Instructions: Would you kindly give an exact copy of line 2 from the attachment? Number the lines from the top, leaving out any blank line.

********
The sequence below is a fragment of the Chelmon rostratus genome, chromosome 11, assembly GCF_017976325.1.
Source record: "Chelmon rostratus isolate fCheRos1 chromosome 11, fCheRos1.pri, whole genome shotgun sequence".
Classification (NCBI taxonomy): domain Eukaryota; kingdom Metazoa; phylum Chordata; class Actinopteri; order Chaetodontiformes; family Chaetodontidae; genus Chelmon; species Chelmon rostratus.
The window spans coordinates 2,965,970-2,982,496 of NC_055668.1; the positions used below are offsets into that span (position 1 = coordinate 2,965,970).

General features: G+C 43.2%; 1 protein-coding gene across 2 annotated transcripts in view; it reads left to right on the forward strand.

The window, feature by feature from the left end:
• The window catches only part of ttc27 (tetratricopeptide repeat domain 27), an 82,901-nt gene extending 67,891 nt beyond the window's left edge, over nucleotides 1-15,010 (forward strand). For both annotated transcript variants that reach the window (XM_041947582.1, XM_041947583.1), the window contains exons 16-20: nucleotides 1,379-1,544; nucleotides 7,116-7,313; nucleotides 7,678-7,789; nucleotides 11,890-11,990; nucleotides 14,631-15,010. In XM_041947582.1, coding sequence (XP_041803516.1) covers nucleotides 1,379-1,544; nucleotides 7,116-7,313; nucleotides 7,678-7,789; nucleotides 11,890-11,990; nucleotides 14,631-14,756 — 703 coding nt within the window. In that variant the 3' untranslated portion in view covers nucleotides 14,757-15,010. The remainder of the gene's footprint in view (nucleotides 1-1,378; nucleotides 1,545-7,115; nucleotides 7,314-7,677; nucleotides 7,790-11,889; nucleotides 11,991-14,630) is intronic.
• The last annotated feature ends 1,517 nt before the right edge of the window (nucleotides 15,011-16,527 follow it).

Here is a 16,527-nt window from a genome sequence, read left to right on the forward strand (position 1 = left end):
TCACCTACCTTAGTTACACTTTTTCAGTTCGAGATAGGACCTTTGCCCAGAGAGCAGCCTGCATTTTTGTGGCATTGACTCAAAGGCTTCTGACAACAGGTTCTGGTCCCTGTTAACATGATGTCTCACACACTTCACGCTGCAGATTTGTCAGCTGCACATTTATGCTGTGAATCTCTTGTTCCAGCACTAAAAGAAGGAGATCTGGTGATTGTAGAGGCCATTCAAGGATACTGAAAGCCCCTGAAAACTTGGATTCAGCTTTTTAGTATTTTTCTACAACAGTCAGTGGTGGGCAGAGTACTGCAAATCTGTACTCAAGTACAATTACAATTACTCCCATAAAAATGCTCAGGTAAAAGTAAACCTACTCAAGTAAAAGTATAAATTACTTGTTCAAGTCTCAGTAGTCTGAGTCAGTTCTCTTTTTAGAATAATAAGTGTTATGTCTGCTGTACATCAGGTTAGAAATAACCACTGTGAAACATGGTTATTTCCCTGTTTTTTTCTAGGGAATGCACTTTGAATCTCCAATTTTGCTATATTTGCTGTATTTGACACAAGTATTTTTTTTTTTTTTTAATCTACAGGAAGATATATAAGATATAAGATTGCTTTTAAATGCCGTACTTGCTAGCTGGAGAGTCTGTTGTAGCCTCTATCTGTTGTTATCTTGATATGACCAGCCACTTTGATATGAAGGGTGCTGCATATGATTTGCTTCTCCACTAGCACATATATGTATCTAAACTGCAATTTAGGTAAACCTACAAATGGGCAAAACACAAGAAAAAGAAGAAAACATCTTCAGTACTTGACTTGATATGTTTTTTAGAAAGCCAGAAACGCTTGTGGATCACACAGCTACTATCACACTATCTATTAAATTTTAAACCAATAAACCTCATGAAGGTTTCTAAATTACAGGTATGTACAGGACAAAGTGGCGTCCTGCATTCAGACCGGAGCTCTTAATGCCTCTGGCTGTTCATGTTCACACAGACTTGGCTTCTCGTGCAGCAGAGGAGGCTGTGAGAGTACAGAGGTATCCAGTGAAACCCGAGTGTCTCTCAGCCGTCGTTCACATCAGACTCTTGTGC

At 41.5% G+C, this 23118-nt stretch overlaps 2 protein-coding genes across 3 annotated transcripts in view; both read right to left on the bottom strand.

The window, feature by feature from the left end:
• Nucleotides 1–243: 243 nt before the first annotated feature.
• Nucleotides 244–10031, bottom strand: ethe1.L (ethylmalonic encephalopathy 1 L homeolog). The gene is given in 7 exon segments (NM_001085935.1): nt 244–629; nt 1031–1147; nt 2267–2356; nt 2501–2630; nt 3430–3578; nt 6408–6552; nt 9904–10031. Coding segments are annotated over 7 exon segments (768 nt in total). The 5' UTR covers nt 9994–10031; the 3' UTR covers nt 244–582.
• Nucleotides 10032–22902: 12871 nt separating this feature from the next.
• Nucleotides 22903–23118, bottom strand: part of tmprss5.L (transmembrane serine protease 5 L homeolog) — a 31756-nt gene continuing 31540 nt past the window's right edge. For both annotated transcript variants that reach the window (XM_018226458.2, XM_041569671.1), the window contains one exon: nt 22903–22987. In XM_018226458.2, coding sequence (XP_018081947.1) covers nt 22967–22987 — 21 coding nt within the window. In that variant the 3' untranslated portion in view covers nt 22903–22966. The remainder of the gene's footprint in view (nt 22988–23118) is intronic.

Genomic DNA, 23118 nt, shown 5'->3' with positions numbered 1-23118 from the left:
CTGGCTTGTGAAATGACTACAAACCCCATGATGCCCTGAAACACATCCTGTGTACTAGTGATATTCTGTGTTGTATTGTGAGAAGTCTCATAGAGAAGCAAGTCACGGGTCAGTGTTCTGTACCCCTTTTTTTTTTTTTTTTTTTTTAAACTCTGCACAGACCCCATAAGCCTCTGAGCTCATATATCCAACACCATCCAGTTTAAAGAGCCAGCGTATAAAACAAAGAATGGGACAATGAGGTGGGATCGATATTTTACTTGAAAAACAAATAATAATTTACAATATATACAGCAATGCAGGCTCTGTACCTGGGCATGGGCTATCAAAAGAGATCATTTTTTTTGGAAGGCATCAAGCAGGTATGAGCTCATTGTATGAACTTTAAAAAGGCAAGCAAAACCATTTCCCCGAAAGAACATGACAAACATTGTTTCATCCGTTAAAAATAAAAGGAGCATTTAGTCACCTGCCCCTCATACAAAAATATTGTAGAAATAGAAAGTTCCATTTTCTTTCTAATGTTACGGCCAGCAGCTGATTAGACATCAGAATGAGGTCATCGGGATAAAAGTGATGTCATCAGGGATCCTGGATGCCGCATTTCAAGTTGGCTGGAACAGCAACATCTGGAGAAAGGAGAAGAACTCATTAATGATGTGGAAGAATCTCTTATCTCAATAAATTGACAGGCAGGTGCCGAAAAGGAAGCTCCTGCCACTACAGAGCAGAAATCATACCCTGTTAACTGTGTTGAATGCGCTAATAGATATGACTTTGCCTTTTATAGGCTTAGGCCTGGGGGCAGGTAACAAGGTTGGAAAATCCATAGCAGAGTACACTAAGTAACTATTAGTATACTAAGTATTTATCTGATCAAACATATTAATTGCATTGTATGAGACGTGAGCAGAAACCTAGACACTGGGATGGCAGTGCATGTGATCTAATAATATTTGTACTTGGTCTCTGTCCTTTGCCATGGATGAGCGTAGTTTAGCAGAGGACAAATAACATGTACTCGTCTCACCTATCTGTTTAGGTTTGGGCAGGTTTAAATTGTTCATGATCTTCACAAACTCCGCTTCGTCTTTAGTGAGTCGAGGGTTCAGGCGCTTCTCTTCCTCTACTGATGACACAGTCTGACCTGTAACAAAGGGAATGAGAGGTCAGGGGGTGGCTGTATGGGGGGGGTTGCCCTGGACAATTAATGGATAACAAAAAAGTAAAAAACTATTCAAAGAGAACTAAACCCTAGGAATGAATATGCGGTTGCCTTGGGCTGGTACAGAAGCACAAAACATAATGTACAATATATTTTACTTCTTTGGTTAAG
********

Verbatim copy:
Source record: "Chelmon rostratus isolate fCheRos1 chromosome 11, fCheRos1.pri, whole genome shotgun sequence".